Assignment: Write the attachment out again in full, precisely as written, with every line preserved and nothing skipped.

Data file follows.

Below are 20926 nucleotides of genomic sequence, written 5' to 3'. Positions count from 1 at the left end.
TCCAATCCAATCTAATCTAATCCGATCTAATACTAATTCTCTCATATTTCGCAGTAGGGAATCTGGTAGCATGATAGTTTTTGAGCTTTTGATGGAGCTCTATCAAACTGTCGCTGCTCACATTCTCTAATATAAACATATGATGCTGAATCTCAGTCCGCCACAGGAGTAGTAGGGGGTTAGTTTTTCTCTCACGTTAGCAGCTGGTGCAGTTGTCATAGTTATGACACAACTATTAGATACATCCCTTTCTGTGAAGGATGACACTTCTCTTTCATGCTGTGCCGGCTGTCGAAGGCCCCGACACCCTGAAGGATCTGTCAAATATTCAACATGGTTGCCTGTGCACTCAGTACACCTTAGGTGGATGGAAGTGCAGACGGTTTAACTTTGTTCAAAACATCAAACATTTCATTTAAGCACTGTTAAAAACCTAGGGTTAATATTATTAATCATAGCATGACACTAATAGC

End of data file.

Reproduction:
Below are 20926 nucleotides of genomic sequence, written 5' to 3'. Positions count from 1 at the left end.
TCCAATCCAATCTAATCTAATCCGATCTAATACTAATTCTCTCATATTTCGCAGTAGGGAATCTGGTAGCATGATAGTTTTTGAGCTTTTGATGGAGCTCTATCAAACTGTCGCTGCTCACATTCTCTAATATAAACATATGATGCTGAATCTCAGTCCGCCACAGGAGTAGTAGGGGGTTAGTTTTTCTCTCACGTTAGCAGCTGGTGCAGTTGTCATAGTTATGACACAACTATTAGATACATCCCTTTCTGTGAAGGATGACACTTCTCTTTCATGCTGTGCCGGCTGTCGAAGGCCCCGACACCCTGAAGGATCTGTCAAATATTCAACATGGTTGCCTGTGCACTCAGTACACCTTAGGTGGATGGAAGTGCAGACGGTTTAACTTTGTTCAAAACATCAAACATTTCATTTAAGCACTGTTAAAAACCTAGGGTTAATATTATTAATCATAGCATGACACTAATAGC